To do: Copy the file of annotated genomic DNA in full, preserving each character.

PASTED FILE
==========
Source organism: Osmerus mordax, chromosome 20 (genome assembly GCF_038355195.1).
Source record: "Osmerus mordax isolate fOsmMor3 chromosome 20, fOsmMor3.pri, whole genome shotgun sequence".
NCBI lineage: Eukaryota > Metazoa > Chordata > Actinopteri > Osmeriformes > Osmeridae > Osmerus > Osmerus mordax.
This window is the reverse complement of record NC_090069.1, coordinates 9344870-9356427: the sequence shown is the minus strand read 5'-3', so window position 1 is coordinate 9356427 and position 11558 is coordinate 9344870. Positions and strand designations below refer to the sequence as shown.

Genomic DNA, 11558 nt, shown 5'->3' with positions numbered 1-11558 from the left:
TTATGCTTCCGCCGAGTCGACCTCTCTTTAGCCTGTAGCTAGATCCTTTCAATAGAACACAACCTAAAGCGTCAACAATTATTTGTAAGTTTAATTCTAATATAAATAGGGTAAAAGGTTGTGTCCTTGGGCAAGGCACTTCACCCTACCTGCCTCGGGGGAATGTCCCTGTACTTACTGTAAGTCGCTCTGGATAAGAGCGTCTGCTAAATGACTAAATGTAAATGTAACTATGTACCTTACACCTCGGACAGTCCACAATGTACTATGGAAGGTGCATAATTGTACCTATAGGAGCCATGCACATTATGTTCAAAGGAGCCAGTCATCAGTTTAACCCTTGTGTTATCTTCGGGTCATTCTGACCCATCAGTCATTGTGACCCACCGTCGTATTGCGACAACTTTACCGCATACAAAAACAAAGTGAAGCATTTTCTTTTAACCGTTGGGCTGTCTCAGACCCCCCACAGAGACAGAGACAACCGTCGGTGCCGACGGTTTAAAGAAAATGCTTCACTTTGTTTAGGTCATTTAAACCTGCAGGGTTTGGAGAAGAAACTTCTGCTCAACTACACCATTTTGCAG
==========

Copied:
Source organism: Osmerus mordax, chromosome 20 (genome assembly GCF_038355195.1).
Source record: "Osmerus mordax isolate fOsmMor3 chromosome 20, fOsmMor3.pri, whole genome shotgun sequence".
NCBI lineage: Eukaryota > Metazoa > Chordata > Actinopteri > Osmeriformes > Osmeridae > Osmerus > Osmerus mordax.
This window is the reverse complement of record NC_090069.1, coordinates 9344870-9356427: the sequence shown is the minus strand read 5'-3', so window position 1 is coordinate 9356427 and position 11558 is coordinate 9344870. Positions and strand designations below refer to the sequence as shown.

Genomic DNA, 11558 nt, shown 5'->3' with positions numbered 1-11558 from the left:
TTATGCTTCCGCCGAGTCGACCTCTCTTTAGCCTGTAGCTAGATCCTTTCAATAGAACACAACCTAAAGCGTCAACAATTATTTGTAAGTTTAATTCTAATATAAATAGGGTAAAAGGTTGTGTCCTTGGGCAAGGCACTTCACCCTACCTGCCTCGGGGGAATGTCCCTGTACTTACTGTAAGTCGCTCTGGATAAGAGCGTCTGCTAAATGACTAAATGTAAATGTAACTATGTACCTTACACCTCGGACAGTCCACAATGTACTATGGAAGGTGCATAATTGTACCTATAGGAGCCATGCACATTATGTTCAAAGGAGCCAGTCATCAGTTTAACCCTTGTGTTATCTTCGGGTCATTCTGACCCATCAGTCATTGTGACCCACCGTCGTATTGCGACAACTTTACCGCATACAAAAACAAAGTGAAGCATTTTCTTTTAACCGTTGGGCTGTCTCAGACCCCCCACAGAGACAGAGACAACCGTCGGTGCCGACGGTTTAAAGAAAATGCTTCACTTTGTTTAGGTCATTTAAACCTGCAGGGTTTGGAGAAGAAACTTCTGCTCAACTACACCATTTTGCAG